Montana maintains brucellosis status
Malcolm Ranch Cattle
These cattle were still under quarantine awaiting the results of the brucellosis testing in Montana late last week.
by Cat Urbigkit, Pinedale Online!
May 30, 2007
Two weeks ago, a beef cow shipped from Baker, Montana tested positive for brucellosis, according to a press release from Montana Governor Brian Schweitzer and the Montana Department of Livestock.
Last week, cattle from a second herd near Emigrant, Montana were under quarantine and being bled for brucellosis testing.
The Montana Department of Livestock announced Friday test from the Emigrant cattle herd has detected no brucellosis, but the state’s intensive disease investigation continues.
The Montana Veterinary Diagnostic Laboratory in Bozeman has confirmed that the entire Emigrant herd is brucellosis-free, the department announced.
As a result, the department’s intensive investigation will now focus first and foremost on identifying and testing all the cattle that have come in contact during the past two years with the herd in Bridger, where some positive test results had been confirmed last Friday.
“Federal disease-control procedures require that all contact herds and purchased or sold animals be identified and tested within 60 days of the first positive test finding,” said Acting State Veterinarian Dr. Jeanne Rankin. “We’re at 55 days and counting, and we will not rest until we’ve finished.”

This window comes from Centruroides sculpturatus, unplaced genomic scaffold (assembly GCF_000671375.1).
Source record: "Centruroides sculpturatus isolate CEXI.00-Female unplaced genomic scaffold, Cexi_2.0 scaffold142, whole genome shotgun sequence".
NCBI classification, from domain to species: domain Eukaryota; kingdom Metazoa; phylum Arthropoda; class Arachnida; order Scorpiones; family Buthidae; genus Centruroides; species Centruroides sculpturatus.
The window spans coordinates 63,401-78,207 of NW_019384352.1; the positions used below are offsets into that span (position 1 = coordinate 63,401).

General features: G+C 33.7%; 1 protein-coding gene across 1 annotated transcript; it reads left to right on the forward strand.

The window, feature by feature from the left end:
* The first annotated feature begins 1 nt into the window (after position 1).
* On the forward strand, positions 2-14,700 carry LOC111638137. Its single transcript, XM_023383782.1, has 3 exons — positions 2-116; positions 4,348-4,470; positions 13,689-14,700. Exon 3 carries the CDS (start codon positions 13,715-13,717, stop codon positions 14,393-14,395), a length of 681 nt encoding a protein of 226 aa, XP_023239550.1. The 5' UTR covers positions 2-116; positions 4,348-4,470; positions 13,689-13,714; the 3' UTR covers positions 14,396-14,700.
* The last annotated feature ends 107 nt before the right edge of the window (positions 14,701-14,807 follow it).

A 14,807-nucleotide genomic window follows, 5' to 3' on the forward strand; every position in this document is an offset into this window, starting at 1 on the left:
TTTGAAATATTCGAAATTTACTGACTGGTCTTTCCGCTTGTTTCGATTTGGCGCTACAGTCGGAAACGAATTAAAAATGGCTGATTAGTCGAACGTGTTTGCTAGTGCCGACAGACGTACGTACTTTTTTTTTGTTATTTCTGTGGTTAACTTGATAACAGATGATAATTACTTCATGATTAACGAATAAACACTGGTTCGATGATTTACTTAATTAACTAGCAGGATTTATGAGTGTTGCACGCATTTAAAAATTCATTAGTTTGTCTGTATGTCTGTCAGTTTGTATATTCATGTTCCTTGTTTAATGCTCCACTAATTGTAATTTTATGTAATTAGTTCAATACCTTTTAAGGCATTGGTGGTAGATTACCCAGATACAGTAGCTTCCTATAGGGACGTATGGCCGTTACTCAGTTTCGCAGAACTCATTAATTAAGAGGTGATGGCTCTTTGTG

Rankin added that if a positive test result is found at a second herd, or if the department fails to complete the investigation within the required 60-day window, Montana is likely to lose its brucellosis-free status.
Eventually, this required investigation process will include animals that have come in contact with the Emigrant herd, she explained, but the highest current priority revolves around the Bridger herd, since that’s the one that has produced the only positive test results.
Dr. Rankin cautioned: “Today’s confirmed test results from our Bozeman lab, while certainly extremely welcome good news, does not mean that Montana is out of the woods on this crisis. We have a great deal of emergency work ahead of us, and we greatly appreciate all the help and support we’re receiving from federal agencies and other state agencies, both in Montana and surrounding states, as well as from involved and concerned ranchers in Montana.”
Photo by Cat Urbigkit